PMID: 38559May 31, 1979

Formaldehyde-fluorescamine-induced fluorescence as a property of carcinoma cells

Virchows Archiv. B, Cell Pathology Including Molecular Pathology
L Mørch-JørgensenL I Larsson

Abstract

Fluorescamine is a sensitive cytochemical probe for primary amino groups and produces an intense general fluorescence in unfixed tissue sections reflecting the ubiquitous occurrence of such groups. Following treatment with formaldehyde, most primary amino groups react to form derivatives unable to yield fluorescence with fluorescamine. Certain cell systems, however, contain amino groups which do not react with formaldehyde but display strong reactivity with fluorescamine. In formaldehyde- and fluorescamine-treated specimens such cell systems display an intense fluorescence, whereas the majority of tissue constituents are non-fluorescent. Fluorescent cell systems include certain protein- and peptide-secreting cells and a large number of different types of carcinoma cells. In some cases it appears that neoplastic transformation is necessary before the cells display formaldehyde-fluorescamine-induced fluorescence. Available data indicate that the reactive substance(s) are peptide in nature and that the production of such substance(s) may be a general property of carcinoma cells.

Related Concepts

Derivatives
Carcinomatosis
Formol
Fluorescence
Immunofluorescence Microscopy
Fluorescent stain
Carcinoma
Cell Secretion
Fluram
Formaldehyde

Trending Feeds

COVID-19

Coronaviruses encompass a large family of viruses that cause the common cold as well as more serious diseases, such as the ongoing outbreak of coronavirus disease 2019 (COVID-19; formally known as 2019-nCoV). Coronaviruses can spread from animals to humans; symptoms include fever, cough, shortness of breath, and breathing difficulties; in more severe cases, infection can lead to death. This feed covers recent research on COVID-19.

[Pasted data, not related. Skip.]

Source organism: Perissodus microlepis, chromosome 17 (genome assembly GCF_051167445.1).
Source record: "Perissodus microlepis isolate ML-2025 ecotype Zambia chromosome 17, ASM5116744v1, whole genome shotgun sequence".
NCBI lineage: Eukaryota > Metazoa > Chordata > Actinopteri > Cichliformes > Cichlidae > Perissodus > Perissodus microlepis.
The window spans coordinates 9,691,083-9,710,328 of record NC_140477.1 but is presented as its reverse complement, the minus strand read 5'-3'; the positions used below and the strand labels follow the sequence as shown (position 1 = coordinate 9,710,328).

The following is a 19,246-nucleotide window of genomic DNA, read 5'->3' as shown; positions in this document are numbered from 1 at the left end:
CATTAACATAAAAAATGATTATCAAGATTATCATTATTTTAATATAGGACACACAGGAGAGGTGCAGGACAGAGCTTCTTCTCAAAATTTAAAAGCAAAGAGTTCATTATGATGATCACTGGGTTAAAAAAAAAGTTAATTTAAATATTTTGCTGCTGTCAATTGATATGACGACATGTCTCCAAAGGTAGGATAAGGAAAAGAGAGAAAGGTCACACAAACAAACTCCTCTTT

Chronic Fatigue Syndrome

Chronic fatigue syndrome is a disease characterized by unexplained disabling fatigue; the pathology of which is incompletely understood. Discover the latest research on chronic fatigue syndrome here.

Synapse Loss as Therapeutic Target in MS

As we age, the number of synapses present in the human brain starts to decline, but in neurodegenerative diseases this occurs at an accelerated rate. In MS, it has been shown that there is a reduction in synaptic density, which presents a potential target for treatment. Here is the latest research on synapse loss as a therapeutic target in MS.

Artificial Intelligence in Cardiac Imaging

Artificial intelligence (ai) techniques are increasingly applied to cardiovascular (cv) medicine in cardiac imaging analysis. Here is the latest research.

Position Effect Variegation

Position Effect Variagation occurs when a gene is inactivated due to its positioning near heterochromatic regions within a chromosome. Discover the latest research on Position Effect Variagation here.

Social Learning

Social learning involves learning new behaviors through observation, imitation and modeling. Follow this feed to stay up to date on the latest research.

Cell Atlas of the Human Eye

Constructing a cell atlas of the human eye will require transcriptomic and histologic analysis over the lifespan. This understanding will aid in the study of development and disease. Find the latest research pertaining to the Cell Atlas of the Human Eye here.

Single Cell Chromatin Profiling

Techniques like ATAC-seq and CUT&Tag have the potential to allow single cell profiling of chromatin accessibility, histones, and TFs. This will provide novel insight into cellular heterogeneity and cell states. Discover the latest research on single cell chromatin profiling here.

Genetic Screens in iPSC-derived Brain Cells

Genetic screening is a critical tool that can be employed to define and understand gene function and interaction. This feed focuses on genetic screens conducted using induced pluripotent stem cell (iPSC)-derived brain cells.